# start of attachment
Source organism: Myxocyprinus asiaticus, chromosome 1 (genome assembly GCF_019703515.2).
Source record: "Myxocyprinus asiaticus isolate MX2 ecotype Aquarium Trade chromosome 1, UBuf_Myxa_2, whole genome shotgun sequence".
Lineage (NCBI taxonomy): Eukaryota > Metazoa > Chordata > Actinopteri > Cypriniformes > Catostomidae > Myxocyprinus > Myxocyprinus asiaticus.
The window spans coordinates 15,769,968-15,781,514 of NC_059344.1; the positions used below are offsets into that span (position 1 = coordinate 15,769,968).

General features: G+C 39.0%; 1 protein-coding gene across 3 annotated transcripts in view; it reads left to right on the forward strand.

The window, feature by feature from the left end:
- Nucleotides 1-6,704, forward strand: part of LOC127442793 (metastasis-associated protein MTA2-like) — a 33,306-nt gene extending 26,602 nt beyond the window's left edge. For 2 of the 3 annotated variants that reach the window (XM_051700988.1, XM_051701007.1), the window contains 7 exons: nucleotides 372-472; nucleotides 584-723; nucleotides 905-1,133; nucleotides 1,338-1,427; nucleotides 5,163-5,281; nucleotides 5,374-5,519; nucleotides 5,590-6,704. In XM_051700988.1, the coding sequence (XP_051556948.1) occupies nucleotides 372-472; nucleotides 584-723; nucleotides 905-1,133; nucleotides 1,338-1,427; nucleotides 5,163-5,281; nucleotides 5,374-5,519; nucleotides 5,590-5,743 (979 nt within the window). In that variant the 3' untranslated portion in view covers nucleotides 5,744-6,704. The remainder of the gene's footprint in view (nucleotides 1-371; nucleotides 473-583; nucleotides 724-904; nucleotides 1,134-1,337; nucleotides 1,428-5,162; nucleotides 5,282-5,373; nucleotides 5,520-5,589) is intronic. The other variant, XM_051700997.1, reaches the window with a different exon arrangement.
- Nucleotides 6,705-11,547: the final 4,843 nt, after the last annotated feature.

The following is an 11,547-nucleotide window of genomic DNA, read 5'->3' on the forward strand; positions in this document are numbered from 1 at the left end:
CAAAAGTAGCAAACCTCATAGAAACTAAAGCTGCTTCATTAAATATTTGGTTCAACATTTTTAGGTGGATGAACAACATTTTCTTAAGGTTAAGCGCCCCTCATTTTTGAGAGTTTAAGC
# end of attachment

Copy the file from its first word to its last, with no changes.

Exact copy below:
Source organism: Myxocyprinus asiaticus, chromosome 1 (genome assembly GCF_019703515.2).
Source record: "Myxocyprinus asiaticus isolate MX2 ecotype Aquarium Trade chromosome 1, UBuf_Myxa_2, whole genome shotgun sequence".
Lineage (NCBI taxonomy): Eukaryota > Metazoa > Chordata > Actinopteri > Cypriniformes > Catostomidae > Myxocyprinus > Myxocyprinus asiaticus.
The window spans coordinates 15,769,968-15,781,514 of NC_059344.1; the positions used below are offsets into that span (position 1 = coordinate 15,769,968).

General features: G+C 39.0%; 1 protein-coding gene across 3 annotated transcripts in view; it reads left to right on the forward strand.

The window, feature by feature from the left end:
- Nucleotides 1-6,704, forward strand: part of LOC127442793 (metastasis-associated protein MTA2-like) — a 33,306-nt gene extending 26,602 nt beyond the window's left edge. For 2 of the 3 annotated variants that reach the window (XM_051700988.1, XM_051701007.1), the window contains 7 exons: nucleotides 372-472; nucleotides 584-723; nucleotides 905-1,133; nucleotides 1,338-1,427; nucleotides 5,163-5,281; nucleotides 5,374-5,519; nucleotides 5,590-6,704. In XM_051700988.1, the coding sequence (XP_051556948.1) occupies nucleotides 372-472; nucleotides 584-723; nucleotides 905-1,133; nucleotides 1,338-1,427; nucleotides 5,163-5,281; nucleotides 5,374-5,519; nucleotides 5,590-5,743 (979 nt within the window). In that variant the 3' untranslated portion in view covers nucleotides 5,744-6,704. The remainder of the gene's footprint in view (nucleotides 1-371; nucleotides 473-583; nucleotides 724-904; nucleotides 1,134-1,337; nucleotides 1,428-5,162; nucleotides 5,282-5,373; nucleotides 5,520-5,589) is intronic. The other variant, XM_051700997.1, reaches the window with a different exon arrangement.
- Nucleotides 6,705-11,547: the final 4,843 nt, after the last annotated feature.

The following is an 11,547-nucleotide window of genomic DNA, read 5'->3' on the forward strand; positions in this document are numbered from 1 at the left end:
CAAAAGTAGCAAACCTCATAGAAACTAAAGCTGCTTCATTAAATATTTGGTTCAACATTTTTAGGTGGATGAACAACATTTTCTTAAGGTTAAGCGCCCCTCATTTTTGAGAGTTTAAGC